For MBM’s final instalment of our Women in Construction series, we sat down with Executive Quantity Surveyor, Lyn Yang.

 

What inspired you to pursue a career in the construction industry?

It wasn’t exactly an inspiring story, but it was a practical decision that I made when I was considering my options for university courses. I am good at math and was looking for a field that required a lot of work with numbers. The few options I was considering at the time were engineering (civil, electrical, mechanical), accounting, and actuarial science.

 

I decided against engineering and accounting since those fields seemed oversaturated with every other friend moving into those courses. Actuarial science, on the other hand, felt too focused on statistics and did not offer much job satisfaction, even if you performed well.

 

My elder sister was studying architecture at the time and suggested quantity surveying, which was a new term for me. Our family had no background in construction, and the construction industry was a new and exciting territory for me to explore. Since then, there has been no looking back for me, both during my studies and career development. The role allows me to exhibit my strengths and keeps me on my toes, as there is always something to learn from each project, whether it is large or small.

 

What aspects of your work do you find the most fulfilling?

I would say the most exciting part of a project is the construction phase. It’s amazing to see all the elements that you measured and planned during the design phase come to life in 3D gradually. Moreover, most of our projects are in the Healthcare and Education sectors, which makes it even more satisfying to know that your contribution is benefiting the community in a greater sense.

 

What construction industry shifts and trends are you excited about?

The industry is becoming increasingly conscious about being environmentally friendly, with a greater awareness of considering the entire lifecycle of a project during design decisions. However, this approach is not yet widely practiced in public-funded projects. It seems that larger private companies have been considering sustainability more in their projects, and not all decisions are solely based on upfront cost.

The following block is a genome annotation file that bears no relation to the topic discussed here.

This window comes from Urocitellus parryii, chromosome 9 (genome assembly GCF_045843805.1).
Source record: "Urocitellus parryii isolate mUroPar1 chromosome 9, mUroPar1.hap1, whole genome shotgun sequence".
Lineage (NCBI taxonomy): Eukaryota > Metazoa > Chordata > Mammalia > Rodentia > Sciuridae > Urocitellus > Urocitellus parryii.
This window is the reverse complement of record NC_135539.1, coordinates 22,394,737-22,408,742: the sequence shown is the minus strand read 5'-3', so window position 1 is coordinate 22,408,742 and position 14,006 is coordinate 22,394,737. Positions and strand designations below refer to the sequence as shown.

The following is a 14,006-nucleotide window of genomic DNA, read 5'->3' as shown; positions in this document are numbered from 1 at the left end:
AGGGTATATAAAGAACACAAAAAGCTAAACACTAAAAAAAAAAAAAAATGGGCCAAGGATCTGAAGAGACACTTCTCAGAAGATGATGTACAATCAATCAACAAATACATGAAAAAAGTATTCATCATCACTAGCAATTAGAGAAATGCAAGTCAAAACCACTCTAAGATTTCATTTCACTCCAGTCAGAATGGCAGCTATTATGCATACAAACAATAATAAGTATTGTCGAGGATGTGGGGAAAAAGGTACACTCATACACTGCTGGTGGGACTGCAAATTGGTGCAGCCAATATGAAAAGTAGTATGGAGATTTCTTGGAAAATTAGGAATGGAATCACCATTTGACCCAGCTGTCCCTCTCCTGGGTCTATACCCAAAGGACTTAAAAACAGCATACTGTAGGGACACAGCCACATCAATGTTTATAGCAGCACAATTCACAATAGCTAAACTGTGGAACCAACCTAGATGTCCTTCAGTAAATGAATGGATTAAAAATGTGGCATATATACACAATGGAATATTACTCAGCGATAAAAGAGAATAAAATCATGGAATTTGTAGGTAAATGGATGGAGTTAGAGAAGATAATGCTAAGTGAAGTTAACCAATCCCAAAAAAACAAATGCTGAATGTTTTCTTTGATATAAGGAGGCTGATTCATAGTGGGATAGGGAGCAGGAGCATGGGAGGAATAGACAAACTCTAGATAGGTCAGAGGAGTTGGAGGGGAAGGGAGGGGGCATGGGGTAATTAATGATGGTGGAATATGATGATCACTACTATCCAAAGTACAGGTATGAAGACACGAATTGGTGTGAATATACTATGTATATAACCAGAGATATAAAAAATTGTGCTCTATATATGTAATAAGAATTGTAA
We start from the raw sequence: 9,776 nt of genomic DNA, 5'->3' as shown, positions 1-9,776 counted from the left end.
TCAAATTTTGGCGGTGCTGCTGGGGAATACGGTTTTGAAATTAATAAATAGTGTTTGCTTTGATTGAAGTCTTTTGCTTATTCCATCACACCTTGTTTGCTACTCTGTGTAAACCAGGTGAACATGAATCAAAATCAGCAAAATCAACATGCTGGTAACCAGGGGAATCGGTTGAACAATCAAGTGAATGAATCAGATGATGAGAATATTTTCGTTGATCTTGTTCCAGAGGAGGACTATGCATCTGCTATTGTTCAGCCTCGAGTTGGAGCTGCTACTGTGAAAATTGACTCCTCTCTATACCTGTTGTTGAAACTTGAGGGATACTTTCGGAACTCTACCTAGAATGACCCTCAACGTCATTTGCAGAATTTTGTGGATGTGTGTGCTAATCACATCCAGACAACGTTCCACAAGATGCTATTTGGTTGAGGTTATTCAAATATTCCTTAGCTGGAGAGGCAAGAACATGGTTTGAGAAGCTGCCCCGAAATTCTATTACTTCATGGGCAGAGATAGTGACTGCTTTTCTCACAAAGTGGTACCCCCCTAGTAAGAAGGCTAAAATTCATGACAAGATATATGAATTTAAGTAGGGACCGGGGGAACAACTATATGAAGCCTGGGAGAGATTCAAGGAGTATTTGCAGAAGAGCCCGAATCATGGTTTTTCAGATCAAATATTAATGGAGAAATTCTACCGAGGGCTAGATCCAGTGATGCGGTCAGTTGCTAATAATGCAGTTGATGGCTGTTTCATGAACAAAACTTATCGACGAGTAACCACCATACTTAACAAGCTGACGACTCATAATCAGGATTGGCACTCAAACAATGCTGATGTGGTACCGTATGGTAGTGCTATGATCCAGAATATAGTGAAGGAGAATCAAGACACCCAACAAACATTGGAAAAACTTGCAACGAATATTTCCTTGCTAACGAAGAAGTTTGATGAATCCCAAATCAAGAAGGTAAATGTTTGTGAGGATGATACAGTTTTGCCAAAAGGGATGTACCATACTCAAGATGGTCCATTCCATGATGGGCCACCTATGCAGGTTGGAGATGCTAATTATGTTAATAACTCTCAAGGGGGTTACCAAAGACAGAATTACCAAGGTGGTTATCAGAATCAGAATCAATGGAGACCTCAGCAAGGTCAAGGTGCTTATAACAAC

Do you have any mentors and how have they inspired you to overcome adversity?

Not officially, but I do view my managers as my mentors (shoutout to Edna, Lee, Helga and Nicola).


They have always been approachable whenever I needed guidance, empathetic, and helpful in many ways. The non-judgmental and sincere input I have received from them has contributed greatly to who I am today, both professionally and personally to some extent.


When I first joined the company, it was inspiring to see many females in leadership roles, and this is still the case today. This gives me the sense that the company values its employees for their skills and contributions and is not tied up with traditional standards.

 

The VIC government have created the Building Equality Policy (BEP) to increase the number of women in trade construction roles. How do you think the industry can encourage more women to join and thrive in construction? 

It’s crucial to not only have support available, but also to promote awareness of it.

 

The National Association of Women in Construction (NAWIC) has launched a buddy program that offers mentoring opportunities to students transitioning from university to the workplace.

 

It’s frustrating to think this program was unavailable (or not advertised enough) when I first entered the male-dominated workplace. It’s time to act and ensure that women entering the workforce have access to these essential resources.

 

What has been the highlight of your professional career?

It is hard to choose a single highlight, but the PWC Riverside Quay Office Fitout is one project I hold close to my heart. It was the first large-scale project I was involved in when I joined MBM.


In addition to the new experience around high-end office fitout and the integrated fitout procurement complication that we face, I also get the satisfaction of describing every single room and layout in detail to confuse a PWC employee who suspects I worked there.

 

What advice would you offer to someone considering a career in construction?

Do you want to be the cool aunt or uncle who points at every other building you walk past and says, ‘Hey, I helped build this building’? Look no further.

 

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